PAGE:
Muslim Americans have found themselves at the center of ugly debate in the political arena as of late. At a time when religious literacy and dialogue could be our saving grace against the divisive rhetoric of terrorists, some have chosen fear and hatred, instead.
But in the wake of Donald Trump's call for a "complete shutdown" of Muslims entering the U.S., a group of religious leaders released a statement of solidarity with the Muslim community in the United States on Dec. 9.
"In place of such dangerous rhetoric," the statement reads. "we offer instead 'revolutionary love' for our Muslim brothers and sisters, for the Constitution, and for our country."
Among the signees of the call-to-action were Sikh lawyer and activist Valarie Kaur, Muslim activist Linda Sarsour, Bishop Gene Robinson, Sr. Simone Campbell and Rev. Dr. Otis Moss III. As of Tuesday, the statement has garnered more than 23,000 signatures on Groundswell. The letter reads:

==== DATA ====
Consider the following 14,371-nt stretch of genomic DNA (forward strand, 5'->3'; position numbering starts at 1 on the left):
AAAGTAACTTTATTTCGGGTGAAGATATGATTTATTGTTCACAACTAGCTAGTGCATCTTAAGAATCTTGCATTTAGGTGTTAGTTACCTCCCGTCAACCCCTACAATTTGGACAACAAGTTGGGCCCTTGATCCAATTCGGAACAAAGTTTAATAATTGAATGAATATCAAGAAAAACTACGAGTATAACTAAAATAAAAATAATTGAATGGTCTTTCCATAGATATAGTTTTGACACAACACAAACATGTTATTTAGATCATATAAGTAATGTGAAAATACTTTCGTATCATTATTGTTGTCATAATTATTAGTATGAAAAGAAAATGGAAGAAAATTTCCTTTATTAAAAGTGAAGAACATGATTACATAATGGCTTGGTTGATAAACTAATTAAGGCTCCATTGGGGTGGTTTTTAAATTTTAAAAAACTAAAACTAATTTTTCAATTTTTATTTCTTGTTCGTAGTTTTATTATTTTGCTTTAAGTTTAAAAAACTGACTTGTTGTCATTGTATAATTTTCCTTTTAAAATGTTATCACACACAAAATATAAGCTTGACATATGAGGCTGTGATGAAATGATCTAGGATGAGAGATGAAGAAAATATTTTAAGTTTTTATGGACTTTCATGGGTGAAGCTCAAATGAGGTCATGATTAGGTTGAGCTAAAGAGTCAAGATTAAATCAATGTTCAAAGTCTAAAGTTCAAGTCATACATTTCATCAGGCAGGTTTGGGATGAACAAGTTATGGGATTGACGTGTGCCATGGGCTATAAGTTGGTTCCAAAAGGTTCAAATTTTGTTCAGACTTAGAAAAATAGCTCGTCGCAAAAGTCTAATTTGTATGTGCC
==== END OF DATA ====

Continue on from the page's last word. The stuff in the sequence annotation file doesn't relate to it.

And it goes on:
America is not America without Muslims. As people of faith and moral conscience, we promise to defend our Muslim brothers and sisters from attack, to speak up when they are maligned, and to support them with our voices, our actions, and our bodies.
The statement invited people to heed the call to action by using the hashtag #revolutionarylove on social media. One comment posted to Kaur's Facebook post about the initiative on Tuesday and subsequently tweeted by the activist perfectly sums up the spirit of this radical form of acceptance.
Author and kundalini yoga teacher Ramdesh Kaur commented on Valarie Kaur's post:
A man once looked at me wearing my turban and ran his thumb across his neck. "I'm going to slit your throat!" he screamed. I'm still praying for him, because he is my brother in this human race. His hate isn't powerful enough to make me hate him. #revolutionarylove
In the face of hatred, choose love. It's as simple as that.
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